When I was wandering through the exhibitors’ tables at the Living the Catholic Faith Conference at the Denver Convention Center yesterday, I picked up a book called “Journey to the Heart: Centering Prayer for Children,” which just goes to show you how out of touch with reality I really am. I can’t get my children to sit quietly through grace before dinner. Why would I think I could get them to sit silently for six minutes (as the book recommends) thinking of nothing at all except maybe their “secret-sacred word”? I think I was just inspired by the moment. There I was with 1,500 Catholics, praying together, sharing stories, learning from one another. It was one of those days that just reminded me how great it is to be Catholic. I know that sounds weird, but it’s true. I always find it incredibly powerful when I’m transplanted to another city and yet feel completely at home because the Mass, the songs, the prayers are the same because we are united, universal, catholic.
While I was at the conference, I attended an amazing workshop on helping families live their faith in a secular culture by Jonathan Reyes, founding president of the Augustine Institute in Denver and soon-to-be director of Catholic Charities for the Archdiocese of Denver. His talk was everything a good talk should be: funny, inspirational, informational, personal, spiritual. He offered suggestions while using his own experience of raising six children to remind us Catholic parents that there are things we should be doing to foster virtue in our children, our families, and to keep them on the right path in a world that is constantly offering a wide selection of wrong paths.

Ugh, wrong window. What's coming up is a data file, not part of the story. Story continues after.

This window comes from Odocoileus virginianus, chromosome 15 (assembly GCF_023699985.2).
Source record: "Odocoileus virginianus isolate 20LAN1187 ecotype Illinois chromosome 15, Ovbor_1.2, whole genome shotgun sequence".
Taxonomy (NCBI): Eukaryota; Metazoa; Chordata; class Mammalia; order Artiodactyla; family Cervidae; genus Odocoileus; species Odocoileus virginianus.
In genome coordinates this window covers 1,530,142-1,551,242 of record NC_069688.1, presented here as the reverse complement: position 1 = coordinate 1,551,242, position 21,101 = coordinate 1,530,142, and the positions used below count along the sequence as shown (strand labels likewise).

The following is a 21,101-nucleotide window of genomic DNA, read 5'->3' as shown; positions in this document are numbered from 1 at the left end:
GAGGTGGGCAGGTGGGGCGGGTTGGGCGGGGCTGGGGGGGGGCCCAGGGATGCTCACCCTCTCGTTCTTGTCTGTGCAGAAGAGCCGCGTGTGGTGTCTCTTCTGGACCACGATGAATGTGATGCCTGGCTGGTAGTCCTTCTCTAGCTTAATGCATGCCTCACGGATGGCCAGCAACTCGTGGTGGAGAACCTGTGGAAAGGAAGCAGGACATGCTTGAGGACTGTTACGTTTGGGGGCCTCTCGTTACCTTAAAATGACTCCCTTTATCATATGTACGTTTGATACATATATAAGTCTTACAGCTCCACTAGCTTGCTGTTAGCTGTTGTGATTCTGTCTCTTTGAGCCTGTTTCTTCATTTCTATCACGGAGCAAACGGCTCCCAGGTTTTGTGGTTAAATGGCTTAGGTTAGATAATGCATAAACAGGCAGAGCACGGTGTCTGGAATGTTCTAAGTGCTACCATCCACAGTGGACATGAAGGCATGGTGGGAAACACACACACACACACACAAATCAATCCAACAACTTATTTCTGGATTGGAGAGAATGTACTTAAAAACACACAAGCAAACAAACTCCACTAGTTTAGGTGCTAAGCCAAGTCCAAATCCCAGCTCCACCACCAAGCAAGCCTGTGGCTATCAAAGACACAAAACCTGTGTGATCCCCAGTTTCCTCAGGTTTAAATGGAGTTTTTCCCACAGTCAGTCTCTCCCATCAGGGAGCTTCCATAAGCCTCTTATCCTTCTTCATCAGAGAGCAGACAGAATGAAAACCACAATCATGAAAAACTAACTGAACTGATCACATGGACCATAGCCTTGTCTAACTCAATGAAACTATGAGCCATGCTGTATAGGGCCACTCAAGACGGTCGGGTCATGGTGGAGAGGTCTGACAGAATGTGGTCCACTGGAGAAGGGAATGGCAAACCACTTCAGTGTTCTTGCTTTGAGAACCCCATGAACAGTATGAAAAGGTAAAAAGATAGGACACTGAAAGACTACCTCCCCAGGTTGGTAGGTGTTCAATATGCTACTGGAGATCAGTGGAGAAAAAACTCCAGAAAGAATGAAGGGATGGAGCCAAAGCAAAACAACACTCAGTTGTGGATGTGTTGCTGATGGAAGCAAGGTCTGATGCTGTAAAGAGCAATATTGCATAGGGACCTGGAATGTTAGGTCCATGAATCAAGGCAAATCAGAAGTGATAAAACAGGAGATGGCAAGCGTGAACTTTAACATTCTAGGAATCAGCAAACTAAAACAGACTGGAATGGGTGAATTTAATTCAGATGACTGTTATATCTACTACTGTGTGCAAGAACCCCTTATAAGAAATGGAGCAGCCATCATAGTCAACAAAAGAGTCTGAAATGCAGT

He suggested families create a “rule,” in imitation of the way the Benedictines follow the Rule of St. Benedict, for example. Sit down with the kids and come up with a rule of life, and then, for the hardest part, stick to that rule, he said.
Reyes also emphasized the importance of daily family prayer, making time for leisure, serving others together as a family, creating a sacred space in the home, tithing, getting to daily Mass whenever possible, making catechesis part of the family conversation, building in some discipline — like abstaining from meat every Friday, not just in Lent, and my personal challenge: being joyful in service to your family. How many times a day do the little things that are just part of being a parent make you crazy? I’ve lost count. And yet, as Mother Teresa often said and as Reyes reminded us, it is in those little things that we can move closer to God, if we do them with joy instead of frustration.
So…when I saw that centering prayer book, I thought, “Aha! This is something I could do to help my children get closer to God.” I don’t know if that will happen, but we have to always be hopeful, right? Now that I look at this little book, I’m thinking that maybe it’s just the thing to help me make some quiet time for God. Far less intimidating than the grown-up books on centering prayer I’ve been struggling with.
On a related note, I would just like to welcome any of the folks who attended my workshop and asked for my blog address. Thank you for your kind words, your encouragement and your interest in reaching adult Catholics.
And finally, I have to offer prayers for my Cornerstone Retreat sisters. Had I not been in Denver this weekend, I would be on the retreat team leading another group of women through the amazing experience of Cornerstone right now.